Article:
Background: Immunoregulatory properties of cytokines may mediate disordered inflammatory events in inflammatory bowel diseases (IBDs). On the basis of data obtained in experimental colitis, the hypothesis has been advanced that in IBD the balance between interleukin-1 (IL-1) and the naturally occurring IL-1 receptor antagonist (IL-1ra) might influence disease expression.
Objective: We studied the profiles of IL-1ra and acute phase proteins produced by activated macrophages to determine whether the level of IL-1ra in peripheral blood is a marker of disease activity in IBD and a possible differential diagnostic marker.
Patients and methods: Levels of IL-1ra, serum neopterin, urinary neopterin, alpha 1-glycoprotein and C-reactive protein (CRP) were measured in 80 patients with ulcerative colitis, Crohn's disease or infectious colitis.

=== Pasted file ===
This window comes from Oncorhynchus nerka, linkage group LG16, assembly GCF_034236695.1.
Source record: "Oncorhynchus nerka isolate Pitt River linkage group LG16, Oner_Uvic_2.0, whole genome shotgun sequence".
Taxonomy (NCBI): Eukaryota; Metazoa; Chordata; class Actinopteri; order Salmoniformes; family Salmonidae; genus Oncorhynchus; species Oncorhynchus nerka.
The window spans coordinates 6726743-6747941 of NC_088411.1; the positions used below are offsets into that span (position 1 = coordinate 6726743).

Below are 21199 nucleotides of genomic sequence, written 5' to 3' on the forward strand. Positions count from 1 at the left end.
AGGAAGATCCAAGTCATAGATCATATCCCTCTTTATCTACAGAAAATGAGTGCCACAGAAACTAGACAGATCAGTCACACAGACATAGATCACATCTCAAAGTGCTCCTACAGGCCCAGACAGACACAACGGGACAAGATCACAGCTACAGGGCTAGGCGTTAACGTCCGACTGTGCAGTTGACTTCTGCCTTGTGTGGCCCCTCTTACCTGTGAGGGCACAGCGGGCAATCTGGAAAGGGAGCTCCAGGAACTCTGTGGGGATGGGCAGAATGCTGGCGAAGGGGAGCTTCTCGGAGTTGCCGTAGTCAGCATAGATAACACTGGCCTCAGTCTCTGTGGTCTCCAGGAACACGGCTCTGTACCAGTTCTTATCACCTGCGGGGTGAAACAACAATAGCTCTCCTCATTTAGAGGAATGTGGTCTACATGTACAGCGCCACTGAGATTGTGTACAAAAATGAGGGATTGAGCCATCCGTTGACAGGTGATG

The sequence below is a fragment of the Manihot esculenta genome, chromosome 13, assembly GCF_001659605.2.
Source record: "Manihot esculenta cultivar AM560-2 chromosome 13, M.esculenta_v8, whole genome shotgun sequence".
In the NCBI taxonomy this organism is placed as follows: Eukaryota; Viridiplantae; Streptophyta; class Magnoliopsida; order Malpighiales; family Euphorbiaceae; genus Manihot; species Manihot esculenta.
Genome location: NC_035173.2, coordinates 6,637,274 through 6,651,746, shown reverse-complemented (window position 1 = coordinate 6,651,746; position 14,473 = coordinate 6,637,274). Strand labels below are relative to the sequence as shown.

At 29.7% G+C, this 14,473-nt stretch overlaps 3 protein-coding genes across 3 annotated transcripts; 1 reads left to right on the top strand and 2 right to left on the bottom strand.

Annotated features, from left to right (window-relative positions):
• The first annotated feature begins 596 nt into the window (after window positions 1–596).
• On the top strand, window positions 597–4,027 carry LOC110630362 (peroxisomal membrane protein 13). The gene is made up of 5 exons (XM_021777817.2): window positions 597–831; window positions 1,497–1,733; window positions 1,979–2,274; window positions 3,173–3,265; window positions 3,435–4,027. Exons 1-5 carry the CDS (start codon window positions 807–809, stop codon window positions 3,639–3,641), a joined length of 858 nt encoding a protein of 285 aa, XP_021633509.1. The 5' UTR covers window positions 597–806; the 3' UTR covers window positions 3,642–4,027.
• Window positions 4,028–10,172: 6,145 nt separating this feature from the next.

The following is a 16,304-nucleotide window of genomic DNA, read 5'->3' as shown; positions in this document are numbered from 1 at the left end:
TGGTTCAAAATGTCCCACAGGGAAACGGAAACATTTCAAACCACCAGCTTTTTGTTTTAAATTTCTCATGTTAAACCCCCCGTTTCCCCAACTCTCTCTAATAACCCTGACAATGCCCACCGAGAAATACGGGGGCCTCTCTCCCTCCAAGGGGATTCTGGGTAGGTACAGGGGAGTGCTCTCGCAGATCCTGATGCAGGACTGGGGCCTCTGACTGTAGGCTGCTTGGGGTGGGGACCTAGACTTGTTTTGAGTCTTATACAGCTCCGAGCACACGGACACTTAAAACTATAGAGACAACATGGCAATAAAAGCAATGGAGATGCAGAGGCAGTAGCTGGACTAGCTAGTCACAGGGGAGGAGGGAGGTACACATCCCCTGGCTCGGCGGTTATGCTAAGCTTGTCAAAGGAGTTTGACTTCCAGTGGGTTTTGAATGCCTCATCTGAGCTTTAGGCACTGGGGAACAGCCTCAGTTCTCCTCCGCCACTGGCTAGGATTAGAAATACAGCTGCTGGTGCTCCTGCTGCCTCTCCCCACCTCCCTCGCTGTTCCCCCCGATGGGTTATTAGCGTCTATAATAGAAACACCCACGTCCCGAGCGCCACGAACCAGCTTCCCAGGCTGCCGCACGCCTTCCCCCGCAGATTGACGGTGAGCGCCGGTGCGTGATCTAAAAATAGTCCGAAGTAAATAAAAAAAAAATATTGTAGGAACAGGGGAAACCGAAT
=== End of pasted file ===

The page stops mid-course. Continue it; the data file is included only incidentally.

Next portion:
Results: Levels of IL-1ra were markedly increased in patients with active ulcerative colitis or active Crohn's disease compared with those in patients with infectious colitis. Patients with active Crohn's disease had significantly higher serum IL-1ra levels than patients with active ulcerative colitis. Moreover, a positive correlation was found between levels of C-reactive protein, alpha 1-glycoprotein, and serum neopterin and the level of IL-1ra in active Crohn's disease but not in active ulcerative colitis, strongly suggesting that the pathogenesis of the two conditions differs.
Conclusion: Levels of IL-1ra in the peripheral blood of patients with IBD are of clinical relevance, representing a potent marker of disease activity and a possible differential diagnostic marker.